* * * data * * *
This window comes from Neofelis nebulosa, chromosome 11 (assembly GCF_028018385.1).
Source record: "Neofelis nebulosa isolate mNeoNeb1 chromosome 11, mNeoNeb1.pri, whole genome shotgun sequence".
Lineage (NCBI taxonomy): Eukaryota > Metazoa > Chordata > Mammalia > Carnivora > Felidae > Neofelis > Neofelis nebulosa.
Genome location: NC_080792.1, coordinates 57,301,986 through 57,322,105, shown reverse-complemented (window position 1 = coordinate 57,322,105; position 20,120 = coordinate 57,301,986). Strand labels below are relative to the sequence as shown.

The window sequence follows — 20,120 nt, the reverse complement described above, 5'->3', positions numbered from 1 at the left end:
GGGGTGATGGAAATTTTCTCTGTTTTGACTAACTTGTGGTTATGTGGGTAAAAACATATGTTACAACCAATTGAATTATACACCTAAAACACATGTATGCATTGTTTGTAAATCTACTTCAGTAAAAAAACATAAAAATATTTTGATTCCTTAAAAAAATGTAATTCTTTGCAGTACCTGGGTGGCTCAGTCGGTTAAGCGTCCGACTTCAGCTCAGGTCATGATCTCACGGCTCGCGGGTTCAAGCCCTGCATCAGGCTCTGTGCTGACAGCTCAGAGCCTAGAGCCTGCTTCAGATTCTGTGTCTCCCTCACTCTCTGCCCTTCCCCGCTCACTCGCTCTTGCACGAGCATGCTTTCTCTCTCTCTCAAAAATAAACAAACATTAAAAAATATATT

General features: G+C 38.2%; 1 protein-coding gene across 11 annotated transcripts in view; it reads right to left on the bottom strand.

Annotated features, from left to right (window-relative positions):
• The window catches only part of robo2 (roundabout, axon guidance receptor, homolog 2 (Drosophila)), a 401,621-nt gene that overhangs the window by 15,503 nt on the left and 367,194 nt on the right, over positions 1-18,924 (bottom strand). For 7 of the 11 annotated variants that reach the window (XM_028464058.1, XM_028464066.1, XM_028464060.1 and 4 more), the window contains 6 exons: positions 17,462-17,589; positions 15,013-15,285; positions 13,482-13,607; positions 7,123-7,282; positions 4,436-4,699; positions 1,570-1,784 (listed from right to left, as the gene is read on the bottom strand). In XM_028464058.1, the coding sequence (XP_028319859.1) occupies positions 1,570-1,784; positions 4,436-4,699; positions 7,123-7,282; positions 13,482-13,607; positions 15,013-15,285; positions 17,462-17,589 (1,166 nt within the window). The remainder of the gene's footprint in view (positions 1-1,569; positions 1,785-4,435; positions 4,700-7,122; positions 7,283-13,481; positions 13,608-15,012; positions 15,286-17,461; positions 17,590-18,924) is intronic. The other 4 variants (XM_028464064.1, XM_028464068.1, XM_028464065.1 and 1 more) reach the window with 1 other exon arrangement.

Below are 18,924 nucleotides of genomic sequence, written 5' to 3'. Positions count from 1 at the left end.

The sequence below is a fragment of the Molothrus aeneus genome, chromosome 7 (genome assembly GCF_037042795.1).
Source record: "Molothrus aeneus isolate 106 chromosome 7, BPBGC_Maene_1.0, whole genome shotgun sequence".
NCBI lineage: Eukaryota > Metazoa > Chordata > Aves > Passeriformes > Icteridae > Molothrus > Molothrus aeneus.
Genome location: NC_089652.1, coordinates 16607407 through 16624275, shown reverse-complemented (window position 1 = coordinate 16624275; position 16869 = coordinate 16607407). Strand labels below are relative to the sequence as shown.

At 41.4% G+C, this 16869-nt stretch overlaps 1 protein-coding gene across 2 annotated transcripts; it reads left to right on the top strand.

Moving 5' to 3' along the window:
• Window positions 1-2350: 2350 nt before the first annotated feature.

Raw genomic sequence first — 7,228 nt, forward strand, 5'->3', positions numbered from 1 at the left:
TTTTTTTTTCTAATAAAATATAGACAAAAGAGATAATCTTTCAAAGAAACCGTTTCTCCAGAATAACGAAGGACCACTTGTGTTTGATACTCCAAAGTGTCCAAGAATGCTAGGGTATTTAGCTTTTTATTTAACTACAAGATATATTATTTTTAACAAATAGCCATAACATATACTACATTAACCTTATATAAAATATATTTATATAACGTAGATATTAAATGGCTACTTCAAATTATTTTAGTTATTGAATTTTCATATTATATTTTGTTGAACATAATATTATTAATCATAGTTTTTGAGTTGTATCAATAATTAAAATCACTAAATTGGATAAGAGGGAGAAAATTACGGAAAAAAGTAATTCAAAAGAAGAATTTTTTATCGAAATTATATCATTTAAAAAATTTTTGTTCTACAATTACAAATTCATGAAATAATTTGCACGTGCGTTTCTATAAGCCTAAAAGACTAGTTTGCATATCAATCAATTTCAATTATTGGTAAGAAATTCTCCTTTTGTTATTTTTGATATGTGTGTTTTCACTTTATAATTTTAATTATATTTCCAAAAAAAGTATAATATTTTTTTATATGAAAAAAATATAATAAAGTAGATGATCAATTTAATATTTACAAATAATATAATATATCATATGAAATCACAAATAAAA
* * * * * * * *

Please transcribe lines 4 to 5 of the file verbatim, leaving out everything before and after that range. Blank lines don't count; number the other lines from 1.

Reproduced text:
Genome location: NC_080792.1, coordinates 57,301,986 through 57,322,105, shown reverse-complemented (window position 1 = coordinate 57,322,105; position 20,120 = coordinate 57,301,986). Strand labels below are relative to the sequence as shown.

The window sequence follows — 20,120 nt, the reverse complement described above, 5'->3', positions numbered from 1 at the left end: